substantially hydrated mass into the substantially hydrated ceinent
particulates, the
substantially hydrated cement particulates may be coated with at least one
admixture. The
coating of the adinixture(s) onto the substantially hydrated ceinent
particulates may be
applied using any suitable coating method.
The ainount of admixture or admixtures to include in the settable
coinpositions, coat
onto the substantially hydrated cement particulates, or both, should depend,
iwer alia, on the
desired ainount of the admixture(s) to incorporate into the subterranean
treatinent fluid. The


CA 02642930 2008-08-20
WO 2007/110591 PCT/GB2007/001016
7

desired ainount of the admixture(s) to incorporate into the subterranean
treatment fluid may
depend, inter alia, on the type of admixture(s) employed. Generally, the
adrnixture(s) may be
included in the settable coinposition in an adinixture(s)-to-hydraulic
cementitious material
weight ratio in the range of from about 5:95 to about 95:5. One of ordinary
skill in the art
with the benefit of this disclosure will know the appropriate a.inount of the
adinixti.ire(s) to
include in the settable composition for a particular application.
Ainong other things, the methods of the present invention may provide for the
accurate measurement of the amount of the adinixture(s) added to subterranean
treatinent
fluids as well as avoiding time-consuming labor, energy costs, and processing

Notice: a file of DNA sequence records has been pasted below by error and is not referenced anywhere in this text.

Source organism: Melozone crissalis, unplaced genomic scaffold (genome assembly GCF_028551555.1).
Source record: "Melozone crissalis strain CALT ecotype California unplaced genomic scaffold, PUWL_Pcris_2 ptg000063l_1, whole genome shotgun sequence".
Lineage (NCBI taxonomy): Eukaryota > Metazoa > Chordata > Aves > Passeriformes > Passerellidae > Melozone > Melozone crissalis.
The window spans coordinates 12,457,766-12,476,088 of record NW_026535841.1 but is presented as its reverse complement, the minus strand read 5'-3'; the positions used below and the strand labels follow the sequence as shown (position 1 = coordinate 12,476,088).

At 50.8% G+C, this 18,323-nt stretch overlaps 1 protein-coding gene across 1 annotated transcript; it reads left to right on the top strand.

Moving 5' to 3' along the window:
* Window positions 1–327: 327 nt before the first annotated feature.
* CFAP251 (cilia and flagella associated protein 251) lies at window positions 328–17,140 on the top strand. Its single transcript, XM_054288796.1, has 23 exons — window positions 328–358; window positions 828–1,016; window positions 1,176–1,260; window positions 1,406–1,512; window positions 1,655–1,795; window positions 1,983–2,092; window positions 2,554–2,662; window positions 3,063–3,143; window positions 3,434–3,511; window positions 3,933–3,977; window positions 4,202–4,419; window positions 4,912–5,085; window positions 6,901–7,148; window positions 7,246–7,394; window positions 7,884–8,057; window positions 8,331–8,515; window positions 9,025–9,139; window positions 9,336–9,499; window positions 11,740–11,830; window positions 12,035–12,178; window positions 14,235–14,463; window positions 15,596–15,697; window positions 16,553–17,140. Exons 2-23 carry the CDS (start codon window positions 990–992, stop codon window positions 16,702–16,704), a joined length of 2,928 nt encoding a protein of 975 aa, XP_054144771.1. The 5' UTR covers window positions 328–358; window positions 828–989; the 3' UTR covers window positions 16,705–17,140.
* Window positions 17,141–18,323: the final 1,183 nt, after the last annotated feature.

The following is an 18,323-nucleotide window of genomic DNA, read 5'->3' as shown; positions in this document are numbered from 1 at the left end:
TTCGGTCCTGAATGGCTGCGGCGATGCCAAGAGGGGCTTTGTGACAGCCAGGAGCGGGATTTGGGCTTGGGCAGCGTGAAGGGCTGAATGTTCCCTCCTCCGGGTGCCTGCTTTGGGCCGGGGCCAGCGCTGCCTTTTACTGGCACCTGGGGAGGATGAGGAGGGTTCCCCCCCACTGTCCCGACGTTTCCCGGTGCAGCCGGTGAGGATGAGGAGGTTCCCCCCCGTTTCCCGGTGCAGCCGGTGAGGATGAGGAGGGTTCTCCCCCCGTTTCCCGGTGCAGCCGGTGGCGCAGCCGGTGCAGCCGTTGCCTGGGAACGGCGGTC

complexity
that may be associated with conventional methods for the delivery of admixtLU-
es into
subterranean treatinent fluids. An accurate measurement of the amount of
adinixture(s) in the
subterranean treatment fluid may be obtained whether the admixture(s) is added
to a settable
composition, coated onto the substantially hydrated ceinent particulates, or
both. For
example, the alnount of the ad.inixture(s) introduced into the subterranean
treatinent fluid inay
be obtained by measuring the bulk weight of the substantially hydrated cement
particulates
and the relative amount of admixtures.
Typically, the substantially hydrated cement particulates may be included in a
subterranean treatment fluid of the present invention in an amount sufficient
for a particular
application. In some embodiments, the substantially hydrated cement
particulates are present
in an ainount up to about 30 pounds per gallon (ppg). In some embodiments, the
substantially hydrated cement particulates are present in an amount up to
about 23. ppg. In
some embodiments, the substantially hydrated ceinent particulates are present
in an amount
up to about 12 ppg. One of ordinary skill in the art, with the benefit of this
disclosure, will
recognize the appropriate substantially hydrated cement particulates
concentration of the
subterranean treatinent fluids for a chosen application.
Furtllerinore, additional additives may be added to the subterranean treatment
fluids
of the present invention as deein.ed appropriate by one skilled in the art.
Examples of such
additives include, but are not limited to, fluid loss control additives, lost
circulation materials,
surfactants, salts, fonnation conditioning agents, defoainers, acids,
corrosion inhibitors,
breakers, biocides, algicides, crosslinlcing agents, gelling agents,
viscoelastic surfactants,
friction reducers, expanding additives, flow enhancing additives,
coinbinations thereof, and
the lilce.


CA 02642930 2008-08-20
WO 2007/110591 PCT/GB2007/001016
8

In one einbodiment, the present invention provides a inethod of using a